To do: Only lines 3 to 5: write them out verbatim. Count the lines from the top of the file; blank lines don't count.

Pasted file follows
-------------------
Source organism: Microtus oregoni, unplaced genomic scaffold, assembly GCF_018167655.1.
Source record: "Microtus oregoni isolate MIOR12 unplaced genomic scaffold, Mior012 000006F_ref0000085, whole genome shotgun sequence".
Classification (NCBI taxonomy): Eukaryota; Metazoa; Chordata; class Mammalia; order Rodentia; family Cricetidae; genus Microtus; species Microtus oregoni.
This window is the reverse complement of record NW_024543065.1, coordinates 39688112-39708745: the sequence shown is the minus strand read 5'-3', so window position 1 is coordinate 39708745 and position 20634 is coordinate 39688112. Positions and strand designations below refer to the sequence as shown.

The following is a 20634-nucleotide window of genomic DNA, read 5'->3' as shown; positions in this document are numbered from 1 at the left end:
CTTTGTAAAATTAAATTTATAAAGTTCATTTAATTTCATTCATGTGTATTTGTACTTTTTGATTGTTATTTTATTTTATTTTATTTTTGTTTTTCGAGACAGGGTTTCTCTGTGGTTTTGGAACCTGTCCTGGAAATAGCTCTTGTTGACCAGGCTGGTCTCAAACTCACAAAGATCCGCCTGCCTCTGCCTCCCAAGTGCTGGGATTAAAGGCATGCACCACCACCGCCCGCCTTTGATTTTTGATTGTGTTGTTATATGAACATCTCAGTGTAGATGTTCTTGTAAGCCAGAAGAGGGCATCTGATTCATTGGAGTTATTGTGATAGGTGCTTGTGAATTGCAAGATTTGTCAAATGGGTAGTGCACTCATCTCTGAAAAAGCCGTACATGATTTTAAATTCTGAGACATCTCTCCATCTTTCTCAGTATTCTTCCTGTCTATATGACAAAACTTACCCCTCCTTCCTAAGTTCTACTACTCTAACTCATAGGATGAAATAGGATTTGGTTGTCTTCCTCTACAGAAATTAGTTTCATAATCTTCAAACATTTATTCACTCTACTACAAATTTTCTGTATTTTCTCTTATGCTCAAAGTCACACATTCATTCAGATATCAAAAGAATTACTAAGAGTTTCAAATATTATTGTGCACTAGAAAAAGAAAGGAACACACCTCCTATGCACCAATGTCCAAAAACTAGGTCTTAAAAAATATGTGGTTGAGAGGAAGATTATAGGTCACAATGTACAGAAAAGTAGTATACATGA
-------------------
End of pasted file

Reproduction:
Classification (NCBI taxonomy): Eukaryota; Metazoa; Chordata; class Mammalia; order Rodentia; family Cricetidae; genus Microtus; species Microtus oregoni.
This window is the reverse complement of record NW_024543065.1, coordinates 39688112-39708745: the sequence shown is the minus strand read 5'-3', so window position 1 is coordinate 39708745 and position 20634 is coordinate 39688112. Positions and strand designations below refer to the sequence as shown.

The following is a 20634-nucleotide window of genomic DNA, read 5'->3' as shown; positions in this document are numbered from 1 at the left end: